WINNER: John Hennigan at 5:56.

(Wells’s Analysis: That got so chippy at times, I wondered if Gotch was legit angry for a moment. Another good marriage of shootfighting and pro wrestling here)

(6) MARINA SHAFIR vs. ZEDA ZHANG

Good reaction for Shafir, the most accomplished fighter on the show so far. Leonard mentioned the time both spent in WWE as a way to add sizzle to the match, suggesting Shafir had always given Zhang dirty looks. Shafir remained cold and emotionless at all times. Shafir threw a lot of punches and finally connected with a left, and Zhang bailed to the floor, baiting Shafir to get in a lot of shots. Back to the mat, Zhang outgrappled Shafir for a time and Shafir reset, smiling at what was happening. Headlock takeover by Zhang into a kneebar, which Shafir escaped, after which she hit a pair of slams. Shafir got to a mounted position and got some shots in, and Zhang escaped and hopped on Shafir’s back for a sleeper. Shafir maneuvered Zhang to a side and slammed her down. Both women got to their feet and Zhang finally worked a chocke, then rolled into a leg lock, which Shafir escaped. More quick mat reversals and Shafir dragged Zhang to the center of the mat. Zhang escaped and both hit their feet. Shafir tied up Zhang on the mat and added a wristlock, and the ref called it. The ending bell was (very) late and the announcers had to guess whether the tap was verbal or visual (or the ref stopped it on his own).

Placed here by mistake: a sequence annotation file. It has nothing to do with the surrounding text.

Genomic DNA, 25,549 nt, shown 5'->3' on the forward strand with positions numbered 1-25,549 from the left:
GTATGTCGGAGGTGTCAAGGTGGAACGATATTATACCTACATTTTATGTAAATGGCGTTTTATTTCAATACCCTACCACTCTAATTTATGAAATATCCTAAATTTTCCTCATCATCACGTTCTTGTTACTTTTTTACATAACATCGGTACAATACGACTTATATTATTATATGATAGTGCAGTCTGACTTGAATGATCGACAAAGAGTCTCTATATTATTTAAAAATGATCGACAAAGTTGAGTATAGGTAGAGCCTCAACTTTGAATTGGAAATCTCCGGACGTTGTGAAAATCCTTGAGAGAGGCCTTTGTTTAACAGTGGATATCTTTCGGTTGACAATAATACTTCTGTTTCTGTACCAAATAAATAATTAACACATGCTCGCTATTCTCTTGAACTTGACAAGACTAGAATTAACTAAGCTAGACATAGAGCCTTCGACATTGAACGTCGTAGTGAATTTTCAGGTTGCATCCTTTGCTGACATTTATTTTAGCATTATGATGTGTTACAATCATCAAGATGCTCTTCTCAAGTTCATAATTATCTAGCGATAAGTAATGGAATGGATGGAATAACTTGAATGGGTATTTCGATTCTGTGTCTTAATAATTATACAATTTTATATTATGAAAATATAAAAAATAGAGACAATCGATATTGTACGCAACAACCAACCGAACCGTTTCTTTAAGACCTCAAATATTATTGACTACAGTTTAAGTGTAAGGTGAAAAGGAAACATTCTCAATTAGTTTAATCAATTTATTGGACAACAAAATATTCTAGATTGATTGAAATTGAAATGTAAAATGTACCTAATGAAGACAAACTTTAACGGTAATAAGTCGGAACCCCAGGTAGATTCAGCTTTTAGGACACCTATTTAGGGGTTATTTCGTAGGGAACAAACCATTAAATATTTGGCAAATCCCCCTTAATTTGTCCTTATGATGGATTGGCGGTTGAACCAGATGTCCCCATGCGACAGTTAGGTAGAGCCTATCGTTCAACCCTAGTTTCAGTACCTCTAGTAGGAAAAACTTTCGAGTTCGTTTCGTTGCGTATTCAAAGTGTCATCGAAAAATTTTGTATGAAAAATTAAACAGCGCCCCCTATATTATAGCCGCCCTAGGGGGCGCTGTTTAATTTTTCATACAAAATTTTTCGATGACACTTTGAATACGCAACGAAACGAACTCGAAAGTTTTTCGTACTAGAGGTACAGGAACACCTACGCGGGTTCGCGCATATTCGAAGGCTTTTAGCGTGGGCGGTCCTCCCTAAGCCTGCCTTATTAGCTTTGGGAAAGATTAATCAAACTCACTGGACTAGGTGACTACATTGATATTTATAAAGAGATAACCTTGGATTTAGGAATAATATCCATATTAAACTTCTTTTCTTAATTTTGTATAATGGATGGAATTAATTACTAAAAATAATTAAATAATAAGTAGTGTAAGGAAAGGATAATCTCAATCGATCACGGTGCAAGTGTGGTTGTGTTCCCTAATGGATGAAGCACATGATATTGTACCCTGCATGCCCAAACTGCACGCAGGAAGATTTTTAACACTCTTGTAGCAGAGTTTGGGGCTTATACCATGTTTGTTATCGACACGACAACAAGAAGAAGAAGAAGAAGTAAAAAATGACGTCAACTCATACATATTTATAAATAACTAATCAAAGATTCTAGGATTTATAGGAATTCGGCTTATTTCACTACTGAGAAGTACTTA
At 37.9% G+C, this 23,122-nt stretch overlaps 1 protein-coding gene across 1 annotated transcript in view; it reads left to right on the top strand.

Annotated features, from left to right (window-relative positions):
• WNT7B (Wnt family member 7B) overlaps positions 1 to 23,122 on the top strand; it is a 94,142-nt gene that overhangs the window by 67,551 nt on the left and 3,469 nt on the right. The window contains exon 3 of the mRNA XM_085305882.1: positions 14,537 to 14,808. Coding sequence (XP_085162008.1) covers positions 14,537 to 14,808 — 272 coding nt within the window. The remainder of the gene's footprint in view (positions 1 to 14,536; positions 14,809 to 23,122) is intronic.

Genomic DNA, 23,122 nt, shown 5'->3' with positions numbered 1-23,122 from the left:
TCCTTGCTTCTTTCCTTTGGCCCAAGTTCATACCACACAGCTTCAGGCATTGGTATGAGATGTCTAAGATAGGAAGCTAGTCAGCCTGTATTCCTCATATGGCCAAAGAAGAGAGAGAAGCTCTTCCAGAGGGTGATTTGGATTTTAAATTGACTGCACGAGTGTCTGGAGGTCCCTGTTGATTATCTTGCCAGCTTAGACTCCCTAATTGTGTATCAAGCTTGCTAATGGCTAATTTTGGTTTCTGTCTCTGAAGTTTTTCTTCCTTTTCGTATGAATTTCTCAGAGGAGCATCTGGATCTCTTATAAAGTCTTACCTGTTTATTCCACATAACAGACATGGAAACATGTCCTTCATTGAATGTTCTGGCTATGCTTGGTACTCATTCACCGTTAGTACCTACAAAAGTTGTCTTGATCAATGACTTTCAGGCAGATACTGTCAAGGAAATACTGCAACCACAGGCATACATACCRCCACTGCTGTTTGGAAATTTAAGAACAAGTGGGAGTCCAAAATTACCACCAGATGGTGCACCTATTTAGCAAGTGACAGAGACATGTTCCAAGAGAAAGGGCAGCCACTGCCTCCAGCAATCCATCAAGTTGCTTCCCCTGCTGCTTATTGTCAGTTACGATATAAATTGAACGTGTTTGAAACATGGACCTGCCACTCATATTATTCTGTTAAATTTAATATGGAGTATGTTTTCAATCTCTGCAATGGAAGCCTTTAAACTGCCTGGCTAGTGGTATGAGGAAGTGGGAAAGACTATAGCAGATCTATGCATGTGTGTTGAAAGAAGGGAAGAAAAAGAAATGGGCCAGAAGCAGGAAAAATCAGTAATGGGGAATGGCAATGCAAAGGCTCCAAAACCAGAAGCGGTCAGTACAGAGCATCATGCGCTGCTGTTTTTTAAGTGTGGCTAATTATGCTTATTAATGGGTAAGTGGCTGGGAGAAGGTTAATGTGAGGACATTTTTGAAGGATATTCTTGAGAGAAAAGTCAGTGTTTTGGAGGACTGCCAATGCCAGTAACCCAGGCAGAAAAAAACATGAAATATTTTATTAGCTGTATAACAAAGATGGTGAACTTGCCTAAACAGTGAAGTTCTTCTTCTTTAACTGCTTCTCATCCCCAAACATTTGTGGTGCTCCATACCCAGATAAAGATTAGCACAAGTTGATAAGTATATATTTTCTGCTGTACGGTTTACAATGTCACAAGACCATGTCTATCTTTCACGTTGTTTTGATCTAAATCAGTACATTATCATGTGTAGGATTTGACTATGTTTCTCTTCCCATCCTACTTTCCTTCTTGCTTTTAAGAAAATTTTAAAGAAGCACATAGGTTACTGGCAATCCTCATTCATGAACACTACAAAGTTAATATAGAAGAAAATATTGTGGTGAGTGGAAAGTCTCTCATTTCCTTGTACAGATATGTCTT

WINNER: Marina Shafir at 8:03.

(Wells’s Analysis: Longest match of the night so far, which surprises me mildly since Shafir is legit and seems like the type you’d just put over quick. That said, Zhang held up her side of things just fine. Some of the sequences in this one seemed a bit samey, though nothing was actively bad)